Luz, who owns some cows, says, “I’m learning how to make yogurt!  My children like it a lot. I’m planning on getting more cows so I can make enough yogurt to sell.”

The aim of the program is for participants to become self-sufficient. Janet says, “We are happy because we receive information on expenses – what happens with the money CEDINCO gets from the program.  We know that it doesn’t cover everything we do here, and we agree that we need to do our part and put in some money on our own.”

Caption: A cooking demonstration covers foods that reverse anemia

Peru Castrovirreyna Program
Led by Lutheran World Relief and Local Partner CEDINCO

07/18/2018 | Comments: 0 | Add Comment | Read More

Villagers’ Own Financial Institution Empowers Small Business Owners

How did Mrs. Kache get to be known as “The business lady from Kadongoleni Village?” She tells her story:

“I am very grateful for all the help I’ve received in unleashing my potential. When our village started its own finance association two years ago, I joined so I could start saving money to assist my husband with household expenses. He is a farmer, and also works as a day laborer on other people’s farms. Money is tight.  We have two children in secondary school and four in primary, and even with support from the government we couldn’t make ends meet.

“I decided to open a small bakery business. With my first loan, I bought the equipment I needed to make buns and sell them from my home.  When I started receiving orders from two hotels in Garashi Centre, the nearby city, I realized I had a full-fledged business. This allowed me to repay my loan very quickly.

“I took out another loan to grow the business by providing other items like salt, tea, coconut, and sometimes flour in addition to the buns I sold from home. Since then, I have been able to pay for my children’s secondary school education and cover other basic needs at home. My hope now is to borrow enough to build a kiosk to sell buns at the Garashi Trading Centre. That market is much larger than the one in my village.”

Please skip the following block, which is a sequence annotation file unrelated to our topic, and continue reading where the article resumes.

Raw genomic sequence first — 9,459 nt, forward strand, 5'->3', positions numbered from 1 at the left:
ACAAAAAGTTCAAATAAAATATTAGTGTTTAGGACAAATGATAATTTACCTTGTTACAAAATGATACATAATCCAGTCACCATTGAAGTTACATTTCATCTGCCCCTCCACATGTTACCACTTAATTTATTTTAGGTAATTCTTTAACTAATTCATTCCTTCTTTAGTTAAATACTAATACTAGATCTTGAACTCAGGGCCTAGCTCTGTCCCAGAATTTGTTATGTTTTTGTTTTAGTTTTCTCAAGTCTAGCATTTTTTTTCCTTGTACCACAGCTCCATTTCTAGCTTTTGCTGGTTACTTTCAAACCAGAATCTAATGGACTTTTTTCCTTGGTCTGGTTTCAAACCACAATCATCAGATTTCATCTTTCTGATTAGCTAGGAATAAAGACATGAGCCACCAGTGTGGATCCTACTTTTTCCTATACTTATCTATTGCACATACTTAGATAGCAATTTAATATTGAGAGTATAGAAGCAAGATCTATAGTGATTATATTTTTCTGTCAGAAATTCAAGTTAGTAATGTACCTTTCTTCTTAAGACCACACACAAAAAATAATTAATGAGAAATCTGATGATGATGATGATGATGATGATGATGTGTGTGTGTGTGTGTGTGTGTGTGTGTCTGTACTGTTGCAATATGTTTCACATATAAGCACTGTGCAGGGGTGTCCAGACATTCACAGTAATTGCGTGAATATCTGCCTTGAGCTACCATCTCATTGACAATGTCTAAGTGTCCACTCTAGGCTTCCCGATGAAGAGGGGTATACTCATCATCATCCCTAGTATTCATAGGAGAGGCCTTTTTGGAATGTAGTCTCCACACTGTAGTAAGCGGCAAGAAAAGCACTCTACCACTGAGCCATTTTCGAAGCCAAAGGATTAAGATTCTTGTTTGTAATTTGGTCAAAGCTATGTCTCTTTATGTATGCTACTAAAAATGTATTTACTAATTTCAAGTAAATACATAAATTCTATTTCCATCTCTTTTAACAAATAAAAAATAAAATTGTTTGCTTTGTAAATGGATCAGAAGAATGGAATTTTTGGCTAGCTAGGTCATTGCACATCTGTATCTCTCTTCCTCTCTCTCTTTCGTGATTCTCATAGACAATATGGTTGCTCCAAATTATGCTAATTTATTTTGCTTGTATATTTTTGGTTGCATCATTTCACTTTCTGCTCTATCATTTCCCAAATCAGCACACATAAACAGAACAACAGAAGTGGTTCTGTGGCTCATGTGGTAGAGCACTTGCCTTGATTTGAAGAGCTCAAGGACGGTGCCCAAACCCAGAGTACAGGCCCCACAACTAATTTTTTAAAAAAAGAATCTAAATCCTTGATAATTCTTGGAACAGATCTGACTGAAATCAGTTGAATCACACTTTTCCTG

Caption: Mrs. Kache (in doorway) and her home bakery and grocery business

Kenya Magarini Program
Led by World Renew and Local Partner ADS Pwani

07/09/2018 | Comments: 0 | Add Comment | Read More

Mushroom Growing Produces A Reliable Cash Flow

Kunthea says, “My husband and I decided to invest in a mushroom grow house after seeing how my aunt’s family situation improved when she started growing mushrooms. We own a little over an acre of land, and rent 2.5 more. We farm rice during the rainy season, and after harvest, I grow mung beans. Even though my husband worked as a waiter during the wedding season, we never seemed to have enough money. I would have to take out a loan to buy seed, and sometimes even had to sell our rice so we could buy other foods we needed.  Now that we are growing mushrooms, our situation is improving.  My husband is spending more time helping with the business, and we plan to add a second grow house soon.”

World Hope International promotes mushroom growing as a way for smallholder farmers, particularly women, to break the cycle of poverty. The program launched a business called Thera Metrey (“Compassionate Earth”) to sort and market the fungi in the capital city, Phnom Penh. Families are earning enough money so that, in many cases, the men no longer have to migrate for work or hold multiple jobs.

Another farmer, Chheat, speaks for other mushroom farmers when he says, “We are happy about the way this mushroom project is developing our community. We don’t need to leave to work far from home now, and because of Thera Metrey, we don’t have to worry about finding a market for our mushrooms.”

Caption: Kunthea and family in front of their mushroom grow house

Cambodia East Program
Led by World Hope International

 

06/18/2018 | Comments: 0 | Add Comment | Read More

Keeping Track of Expenses Leads to Profits

Dimnoré is finally getting ahead, thanks to putting into practice what she learned from the program about “SMART” marketing goals (Specific, Measurable, Achievable, Relevant, and Time-based). It was only when she learned how to keep track of her small business expenses that she realized she’d doing a great deal of work for not much profit, and how to do better.